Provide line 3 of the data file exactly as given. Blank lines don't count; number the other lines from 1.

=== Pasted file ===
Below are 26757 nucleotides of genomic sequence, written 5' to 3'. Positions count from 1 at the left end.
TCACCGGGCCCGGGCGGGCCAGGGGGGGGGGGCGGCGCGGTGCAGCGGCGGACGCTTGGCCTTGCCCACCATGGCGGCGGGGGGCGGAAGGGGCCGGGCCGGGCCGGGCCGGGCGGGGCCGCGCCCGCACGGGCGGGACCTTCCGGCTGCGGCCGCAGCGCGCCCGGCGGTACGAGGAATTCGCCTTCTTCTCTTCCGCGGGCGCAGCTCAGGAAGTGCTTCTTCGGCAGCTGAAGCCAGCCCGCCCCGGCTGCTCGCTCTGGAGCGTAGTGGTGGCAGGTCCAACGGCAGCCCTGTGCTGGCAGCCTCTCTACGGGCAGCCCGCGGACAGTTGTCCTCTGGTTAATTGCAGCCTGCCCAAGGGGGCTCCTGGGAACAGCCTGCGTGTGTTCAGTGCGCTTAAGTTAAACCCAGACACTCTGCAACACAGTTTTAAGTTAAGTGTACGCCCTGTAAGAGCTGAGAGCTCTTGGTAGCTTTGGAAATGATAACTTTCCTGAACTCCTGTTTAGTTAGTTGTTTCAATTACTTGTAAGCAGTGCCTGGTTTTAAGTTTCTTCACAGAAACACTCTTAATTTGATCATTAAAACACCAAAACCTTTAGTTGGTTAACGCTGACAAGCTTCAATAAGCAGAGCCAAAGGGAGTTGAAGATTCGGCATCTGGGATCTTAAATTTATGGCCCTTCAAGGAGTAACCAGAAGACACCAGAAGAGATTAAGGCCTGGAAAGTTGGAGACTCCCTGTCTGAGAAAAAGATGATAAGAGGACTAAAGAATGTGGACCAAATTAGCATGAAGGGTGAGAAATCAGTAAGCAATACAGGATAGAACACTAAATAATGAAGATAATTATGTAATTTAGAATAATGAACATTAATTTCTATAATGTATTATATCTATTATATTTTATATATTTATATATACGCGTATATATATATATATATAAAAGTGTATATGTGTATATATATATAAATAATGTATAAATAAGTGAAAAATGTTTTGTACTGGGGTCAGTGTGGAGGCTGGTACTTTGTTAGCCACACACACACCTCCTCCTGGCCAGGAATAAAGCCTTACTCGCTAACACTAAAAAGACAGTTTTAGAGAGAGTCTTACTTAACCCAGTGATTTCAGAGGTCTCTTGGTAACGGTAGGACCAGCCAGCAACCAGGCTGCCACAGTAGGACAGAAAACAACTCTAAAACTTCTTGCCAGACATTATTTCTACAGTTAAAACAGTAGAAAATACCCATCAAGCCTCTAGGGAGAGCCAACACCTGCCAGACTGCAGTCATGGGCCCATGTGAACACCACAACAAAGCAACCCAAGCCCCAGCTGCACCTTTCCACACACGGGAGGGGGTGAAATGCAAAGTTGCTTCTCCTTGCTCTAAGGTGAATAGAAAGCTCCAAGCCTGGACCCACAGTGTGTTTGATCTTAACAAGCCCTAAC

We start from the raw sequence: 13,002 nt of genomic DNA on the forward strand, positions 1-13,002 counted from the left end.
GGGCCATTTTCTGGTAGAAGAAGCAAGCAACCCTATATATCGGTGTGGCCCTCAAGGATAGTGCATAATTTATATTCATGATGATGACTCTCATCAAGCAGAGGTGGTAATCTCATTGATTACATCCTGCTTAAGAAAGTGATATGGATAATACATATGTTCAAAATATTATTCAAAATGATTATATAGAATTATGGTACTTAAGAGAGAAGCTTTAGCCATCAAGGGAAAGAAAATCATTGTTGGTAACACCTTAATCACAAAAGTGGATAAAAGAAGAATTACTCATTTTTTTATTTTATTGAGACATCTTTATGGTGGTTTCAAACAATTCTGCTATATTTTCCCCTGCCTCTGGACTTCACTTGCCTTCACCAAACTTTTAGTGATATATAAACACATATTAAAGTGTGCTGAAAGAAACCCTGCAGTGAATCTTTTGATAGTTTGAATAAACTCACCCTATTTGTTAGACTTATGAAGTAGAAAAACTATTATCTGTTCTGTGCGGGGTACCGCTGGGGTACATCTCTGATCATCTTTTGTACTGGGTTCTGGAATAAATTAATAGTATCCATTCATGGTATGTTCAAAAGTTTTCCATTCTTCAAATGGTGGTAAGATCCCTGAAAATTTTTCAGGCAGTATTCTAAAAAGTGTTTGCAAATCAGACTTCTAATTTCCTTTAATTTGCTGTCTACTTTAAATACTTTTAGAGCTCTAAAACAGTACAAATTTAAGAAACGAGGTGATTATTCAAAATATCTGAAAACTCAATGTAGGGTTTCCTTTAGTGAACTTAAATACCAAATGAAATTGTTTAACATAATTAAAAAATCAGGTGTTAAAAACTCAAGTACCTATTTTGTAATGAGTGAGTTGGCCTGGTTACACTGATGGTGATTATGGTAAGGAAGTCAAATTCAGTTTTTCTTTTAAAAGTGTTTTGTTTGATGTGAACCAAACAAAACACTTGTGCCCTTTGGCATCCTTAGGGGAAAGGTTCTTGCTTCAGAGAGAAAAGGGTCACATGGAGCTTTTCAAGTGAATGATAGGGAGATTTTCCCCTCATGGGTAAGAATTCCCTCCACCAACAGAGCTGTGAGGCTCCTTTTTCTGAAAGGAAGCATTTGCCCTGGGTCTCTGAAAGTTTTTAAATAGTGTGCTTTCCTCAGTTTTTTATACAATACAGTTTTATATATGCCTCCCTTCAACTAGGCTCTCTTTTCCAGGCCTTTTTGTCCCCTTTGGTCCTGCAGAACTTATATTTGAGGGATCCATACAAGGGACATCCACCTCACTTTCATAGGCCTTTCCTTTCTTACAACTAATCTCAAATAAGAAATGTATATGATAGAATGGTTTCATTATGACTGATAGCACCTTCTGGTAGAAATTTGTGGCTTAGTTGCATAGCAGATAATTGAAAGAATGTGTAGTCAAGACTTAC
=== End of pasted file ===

We start from the raw sequence: 13,002 nt of genomic DNA on the forward strand, positions 1-13,002 counted from the left end.